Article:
2. In a pressure-reducing device for fluids, an inlet duct, an outlet duct, a deformable restricting element in the line of flow between said inlet and outlet ducts, said restrictor element having a tortuous passage formed in the face thereof, and means'forsub'jeoting 's'aid restrictor element to deforming pressure and for thereby varying the efiective cross-sectional area of said passage,

I and means for maintaining the pressure on the restrictor element constant, independent of changes in the pressure of the fluid in the inlet and outlet duqts,the means for subjecting the restrictor element to deforming pressure including surfaces adapted to engage that element, which are harder than the element itself.

' l WILLARD L. MORRISON.

REFERENCES CITED The following referenCesare of record in the file of this patent;

UNITED STATES PATENTS Dasher July 14, 1942

Patent Citations
Cited PatentFiling datePublication dateApplicantTitle
US540270 *Apr 3, 1895Jun 4, 1895 paeker
US1964300 *Apr 24, 1933Jun 26, 1934United Gas Improvement CoGas pilot burner control
US1983227 *Apr 24, 1933Dec 4, 1934United Gas Improvement CoGas pilot light control
US2289905 *Mar 9, 1939Jul 14, 1942Gen Motors CorpRefrigerating apparatus
Referenced by
Citing PatentFiling datePublication dateApplicantTitle
US2635641 *Dec 22, 1947Apr 21, 1953Bendix Aviat CorpFluid filtering and metering device
US2804093 *Jan 8, 1954Aug 27, 1957Sterer Engineering & Mfg CompaDevice for absorbing transient pressure fluctuations
US2807239 *Jan 18, 1954Sep 24, 1957Kelsey Hayes CoBooster device having a valve for metering fluid flow
US2838072 *Feb 7, 1955Jun 10, 1958Sterer Engineering & Mfg CompaTemperature compensated device for absorbing transient pressure fluctuations
US2850038 *Sep 30, 1952Sep 2, 1958Houdry Process CorpFlow control device
US2953168 *Aug 20, 1956Sep 20, 1960Vomacka Donald RUnplugging mechanism for flow control device
US3139114 *Sep 28, 1959Jun 30, 1964Scott Aviation CorpSingly-adjustable, multiple orifice member
US3149941 *Dec 30, 1957Sep 22, 1964Cons Electrodynamics CorpChromatography apparatus
US3213333 *Jun 28, 1963Oct 19, 1965Westinghouse Electric CorpTime delay control device
US3470915 *Dec 14, 1966Oct 7, 1969Trico Products CorpSpeed regulating valve assembly
US3552444 *Apr 21, 1969Jan 5, 1971Brown & Sharpe MfgVariable throttle valve for logic applications
US3628564 *Oct 2, 1969Dec 21, 1971Ford Motor CoFluid flow control valve assembly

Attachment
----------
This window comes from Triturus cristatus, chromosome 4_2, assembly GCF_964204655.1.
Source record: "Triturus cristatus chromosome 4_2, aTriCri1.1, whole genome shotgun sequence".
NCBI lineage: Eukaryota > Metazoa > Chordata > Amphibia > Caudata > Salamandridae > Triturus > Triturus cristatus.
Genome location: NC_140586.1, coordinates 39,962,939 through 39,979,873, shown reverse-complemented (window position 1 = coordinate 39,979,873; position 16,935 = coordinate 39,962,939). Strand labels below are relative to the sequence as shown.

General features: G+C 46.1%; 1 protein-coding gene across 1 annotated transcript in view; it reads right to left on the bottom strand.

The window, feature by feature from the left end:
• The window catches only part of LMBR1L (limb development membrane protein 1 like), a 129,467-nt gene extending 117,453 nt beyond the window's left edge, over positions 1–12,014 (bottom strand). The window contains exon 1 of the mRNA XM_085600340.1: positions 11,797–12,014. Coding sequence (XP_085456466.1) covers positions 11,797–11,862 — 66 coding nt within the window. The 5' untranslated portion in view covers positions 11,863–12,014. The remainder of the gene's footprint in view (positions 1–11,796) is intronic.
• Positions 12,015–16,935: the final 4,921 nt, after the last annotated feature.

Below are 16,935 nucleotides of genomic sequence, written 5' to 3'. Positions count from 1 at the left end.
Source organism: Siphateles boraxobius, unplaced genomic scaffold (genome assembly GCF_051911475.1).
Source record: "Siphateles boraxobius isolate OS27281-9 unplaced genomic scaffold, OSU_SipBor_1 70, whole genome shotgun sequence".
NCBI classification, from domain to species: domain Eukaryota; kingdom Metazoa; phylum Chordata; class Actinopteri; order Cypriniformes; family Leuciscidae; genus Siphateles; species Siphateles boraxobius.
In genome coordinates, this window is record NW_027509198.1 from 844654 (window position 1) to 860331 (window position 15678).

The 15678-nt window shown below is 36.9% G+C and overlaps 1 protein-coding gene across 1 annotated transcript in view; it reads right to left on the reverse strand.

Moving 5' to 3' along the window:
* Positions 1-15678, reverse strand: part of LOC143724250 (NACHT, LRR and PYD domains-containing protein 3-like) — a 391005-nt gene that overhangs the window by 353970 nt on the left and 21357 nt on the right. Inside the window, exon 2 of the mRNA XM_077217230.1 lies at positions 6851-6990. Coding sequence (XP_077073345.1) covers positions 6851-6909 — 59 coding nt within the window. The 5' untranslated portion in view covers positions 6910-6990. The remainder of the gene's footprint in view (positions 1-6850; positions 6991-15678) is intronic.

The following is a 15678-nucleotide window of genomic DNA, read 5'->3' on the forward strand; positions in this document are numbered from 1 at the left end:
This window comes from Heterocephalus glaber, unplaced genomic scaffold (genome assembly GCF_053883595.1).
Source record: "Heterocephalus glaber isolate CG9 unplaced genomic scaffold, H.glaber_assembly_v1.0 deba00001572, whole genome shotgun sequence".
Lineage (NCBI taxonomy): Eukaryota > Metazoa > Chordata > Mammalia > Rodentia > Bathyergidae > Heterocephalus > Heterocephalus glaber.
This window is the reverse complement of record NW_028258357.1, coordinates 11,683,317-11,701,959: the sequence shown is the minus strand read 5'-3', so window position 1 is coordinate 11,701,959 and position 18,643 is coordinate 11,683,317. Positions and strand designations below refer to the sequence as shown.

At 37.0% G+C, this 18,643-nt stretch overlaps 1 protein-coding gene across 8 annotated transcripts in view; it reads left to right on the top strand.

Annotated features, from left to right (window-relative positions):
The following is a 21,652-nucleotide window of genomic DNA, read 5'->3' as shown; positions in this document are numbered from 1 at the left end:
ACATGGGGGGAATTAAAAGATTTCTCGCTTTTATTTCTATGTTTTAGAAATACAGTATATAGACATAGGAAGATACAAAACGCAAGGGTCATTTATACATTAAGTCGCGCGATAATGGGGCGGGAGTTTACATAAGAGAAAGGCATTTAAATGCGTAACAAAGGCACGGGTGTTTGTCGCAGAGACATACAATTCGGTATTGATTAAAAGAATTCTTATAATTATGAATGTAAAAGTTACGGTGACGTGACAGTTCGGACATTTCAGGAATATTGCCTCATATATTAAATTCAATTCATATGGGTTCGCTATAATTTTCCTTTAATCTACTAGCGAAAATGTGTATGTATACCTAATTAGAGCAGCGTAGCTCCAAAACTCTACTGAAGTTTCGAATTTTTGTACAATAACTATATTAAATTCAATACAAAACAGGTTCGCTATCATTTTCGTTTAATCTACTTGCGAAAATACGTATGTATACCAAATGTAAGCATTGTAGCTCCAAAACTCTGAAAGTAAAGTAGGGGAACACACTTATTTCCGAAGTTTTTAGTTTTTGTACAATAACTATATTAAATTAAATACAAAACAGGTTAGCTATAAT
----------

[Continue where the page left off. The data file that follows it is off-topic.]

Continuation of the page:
US3882892 *Feb 6, 1974May 13, 1975Iplex Plastic Ind Pty LtdButton drip feed device
US4105162 *Feb 3, 1977Aug 8, 1978Mordeki DroriRegulated flow-reducing device particularly useful for drip irrigation
US4209133 *Oct 25, 1977Jun 24, 1980Raphael MehoudarDrip level irrigation emitter unit
US4533083 *Jun 21, 1982Aug 6, 1985Ris Irrigation Systems Pty. Ltd.Drip feed device for irrigation purposes
US4718608 *Nov 12, 1986Jan 12, 1988Hydro-Plan Engineering, Ltd.Drip level irrigation emitter
US5009251 *Nov 15, 1988Apr 23, 1991Baxter International, Inc.Fluid flow control
US5014750 *Dec 6, 1989May 14, 1991Baxter International Inc.Systems having fixed and variable flow rate control mechanisms
US5033714 *Jun 4, 1990Jul 23, 1991Baxter International Inc.Systems having fixed and variable flow rate control mechanisms
US5176360 *Mar 12, 1991Jan 5, 1993Baxter International Inc.Infusor having fixed and variable flow rate control mechanisms
US7325572 *Dec 9, 2005Feb 5, 2008Schinazi Robert GFlow restrictor device for a medical apparatus
US7465040 *Jul 25, 2005Dec 16, 2008Hewlett-Packard Development Company, L.P.Labyrinth seal structure with redundant fluid flow paths
US7608061Aug 2, 2004Oct 27, 2009Schinazi Robert GFlow restrictor device for a medical apparatus
EP1737511A2 *Mar 2, 2005Jan 3, 2007Robert G. SchinaziFlow restrictor device for a medical apparatus
EP1957852A2 *Dec 8, 2006Aug 20, 2008Robert G. SchinaziFlow restrictor device for a medical apparatus
EP2258422A1 *Mar 2, 2005Dec 8, 2010Robert G. SchinaziFlow restrictor device for a medical apparatus
Classifications
U.S. Classification138/43
International ClassificationG05D16/00, G05D16/02
Cooperative ClassificationG05D16/02
European ClassificationG05D16/02